Hank and Marilyn Coast to Coast 2017 travel blog

Hank in Colorado National Monument

Independence Rock

Balancing Rock

Utah outside a park

Colorado River doing its thing


Today was our day to begin to explore the great American South-west. Driving to Grand Junction yesterday moved us from the Rocky Mountains to the dramatic vistas of the Great Colorado Plateau. Forest gave way to shrub trees, and the hard granite of the Rockies changed to the erosive sandstone left behind by huge inland seas. We need a course in the geological history of the US.

Immediately after Hank completed yesterday's Journal the wind came up and it rained for 20 minutes. Because of the heat we had not put up the fly that covers the tent to keep out wind and rain. So the rain came in. Hank went to the store to buy a mop to mop the water out of the tent. After an hour it was dry and usable. And we put up the fly. (Sort of like closing the barn door after the horses ran out.)

We visited Colorado National Monument just west of Grand Junction. It is a preserved landscape dating back 200 million years. WOW! AWESOME! INCREDIBLE! are words that do not do it justice (nor do our pictures). What God has wrought through the eons of change! This land was once forest, then sea, then a desert of sand dunes, then sea again, and forest, and .... Now it is high desert. Each eon can be traced through the layers, some seen in the photos. Dinosaur fossils are found at multiple layers. More "recent" erosion by wind and rain and frost produced the canyons we now see.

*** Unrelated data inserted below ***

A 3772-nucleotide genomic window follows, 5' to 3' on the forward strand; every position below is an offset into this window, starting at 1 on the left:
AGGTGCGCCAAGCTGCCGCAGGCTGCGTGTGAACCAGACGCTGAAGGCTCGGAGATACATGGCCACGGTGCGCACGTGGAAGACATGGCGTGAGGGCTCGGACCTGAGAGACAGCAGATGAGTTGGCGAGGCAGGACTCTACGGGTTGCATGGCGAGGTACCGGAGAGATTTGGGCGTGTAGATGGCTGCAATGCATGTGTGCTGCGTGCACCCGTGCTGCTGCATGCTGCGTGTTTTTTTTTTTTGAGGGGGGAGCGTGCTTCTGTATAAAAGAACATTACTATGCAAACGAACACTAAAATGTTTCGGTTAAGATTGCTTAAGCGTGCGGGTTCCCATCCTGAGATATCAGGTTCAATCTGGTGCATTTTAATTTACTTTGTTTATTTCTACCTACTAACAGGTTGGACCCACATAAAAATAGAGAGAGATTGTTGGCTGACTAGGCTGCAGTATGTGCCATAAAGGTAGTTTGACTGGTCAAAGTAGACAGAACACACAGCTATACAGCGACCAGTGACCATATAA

Independence Rock is a 550-foot high monolith. It is what is left after all the rock around it eroded away. The hard capstone has helped it survive. Of course, one day it will topple. For now, it is a challenge for skilled rock climbers. Squint and you can see two climbers sitting on the top. Balancing Rock is a similar formation. Erosion isolated it from the cliff to the right. Climbing is forbidden, and it will probably fall sooner rather than later. For more on this park go to nps.gov.

Such magnificence is throughout the South-west. As we drove to Moab we passed amazing vistas that are not within a park system. To do so would mean to "parkify" the entire South-west.

We all know about how the Colorado River created the Grand Canyon. (We plan to be there next Monday.) Before it got there it was carving smaller canyons. We chose to follow Utah Rt 128 to Moab. Boring! Until it reached the River. The next 40 miles were spectacle after spectacle around every bend. And there were public campgrounds every 3-4 miles. An outdoor's person's paradise.

Tomorrow we will visit Arches National Park (also at nps.gov). We expect to be amazed again.



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